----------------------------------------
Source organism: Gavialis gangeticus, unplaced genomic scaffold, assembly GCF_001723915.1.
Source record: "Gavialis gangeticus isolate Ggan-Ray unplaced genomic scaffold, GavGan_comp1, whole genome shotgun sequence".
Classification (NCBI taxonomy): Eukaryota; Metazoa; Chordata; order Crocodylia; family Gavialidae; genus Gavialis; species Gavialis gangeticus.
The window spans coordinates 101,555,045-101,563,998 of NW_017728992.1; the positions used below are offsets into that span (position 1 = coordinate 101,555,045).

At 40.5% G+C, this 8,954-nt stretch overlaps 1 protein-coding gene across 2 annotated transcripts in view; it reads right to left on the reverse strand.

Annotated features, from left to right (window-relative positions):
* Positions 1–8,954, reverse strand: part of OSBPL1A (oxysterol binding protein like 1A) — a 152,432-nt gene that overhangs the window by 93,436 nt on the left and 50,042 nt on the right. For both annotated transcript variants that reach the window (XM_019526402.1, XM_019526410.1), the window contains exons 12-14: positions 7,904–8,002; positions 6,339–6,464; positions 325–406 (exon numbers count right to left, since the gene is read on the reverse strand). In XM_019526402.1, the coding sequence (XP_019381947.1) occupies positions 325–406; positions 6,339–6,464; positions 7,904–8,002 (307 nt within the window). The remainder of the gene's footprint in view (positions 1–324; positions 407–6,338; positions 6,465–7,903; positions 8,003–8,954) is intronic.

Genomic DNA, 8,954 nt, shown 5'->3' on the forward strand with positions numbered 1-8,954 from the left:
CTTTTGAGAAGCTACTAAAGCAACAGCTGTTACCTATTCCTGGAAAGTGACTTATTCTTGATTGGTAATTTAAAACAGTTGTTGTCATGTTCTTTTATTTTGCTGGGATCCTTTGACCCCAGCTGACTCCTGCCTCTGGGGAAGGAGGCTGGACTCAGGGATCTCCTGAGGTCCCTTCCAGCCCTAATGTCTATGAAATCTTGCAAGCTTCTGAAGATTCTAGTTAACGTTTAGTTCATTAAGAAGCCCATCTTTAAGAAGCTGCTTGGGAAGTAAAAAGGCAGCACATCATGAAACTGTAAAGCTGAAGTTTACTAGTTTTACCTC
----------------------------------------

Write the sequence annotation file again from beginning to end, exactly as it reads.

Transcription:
Source organism: Gavialis gangeticus, unplaced genomic scaffold, assembly GCF_001723915.1.
Source record: "Gavialis gangeticus isolate Ggan-Ray unplaced genomic scaffold, GavGan_comp1, whole genome shotgun sequence".
Classification (NCBI taxonomy): Eukaryota; Metazoa; Chordata; order Crocodylia; family Gavialidae; genus Gavialis; species Gavialis gangeticus.
The window spans coordinates 101,555,045-101,563,998 of NW_017728992.1; the positions used below are offsets into that span (position 1 = coordinate 101,555,045).

At 40.5% G+C, this 8,954-nt stretch overlaps 1 protein-coding gene across 2 annotated transcripts in view; it reads right to left on the reverse strand.

Annotated features, from left to right (window-relative positions):
* Positions 1–8,954, reverse strand: part of OSBPL1A (oxysterol binding protein like 1A) — a 152,432-nt gene that overhangs the window by 93,436 nt on the left and 50,042 nt on the right. For both annotated transcript variants that reach the window (XM_019526402.1, XM_019526410.1), the window contains exons 12-14: positions 7,904–8,002; positions 6,339–6,464; positions 325–406 (exon numbers count right to left, since the gene is read on the reverse strand). In XM_019526402.1, the coding sequence (XP_019381947.1) occupies positions 325–406; positions 6,339–6,464; positions 7,904–8,002 (307 nt within the window). The remainder of the gene's footprint in view (positions 1–324; positions 407–6,338; positions 6,465–7,903; positions 8,003–8,954) is intronic.

Genomic DNA, 8,954 nt, shown 5'->3' on the forward strand with positions numbered 1-8,954 from the left:
CTTTTGAGAAGCTACTAAAGCAACAGCTGTTACCTATTCCTGGAAAGTGACTTATTCTTGATTGGTAATTTAAAACAGTTGTTGTCATGTTCTTTTATTTTGCTGGGATCCTTTGACCCCAGCTGACTCCTGCCTCTGGGGAAGGAGGCTGGACTCAGGGATCTCCTGAGGTCCCTTCCAGCCCTAATGTCTATGAAATCTTGCAAGCTTCTGAAGATTCTAGTTAACGTTTAGTTCATTAAGAAGCCCATCTTTAAGAAGCTGCTTGGGAAGTAAAAAGGCAGCACATCATGAAACTGTAAAGCTGAAGTTTACTAGTTTTACCTC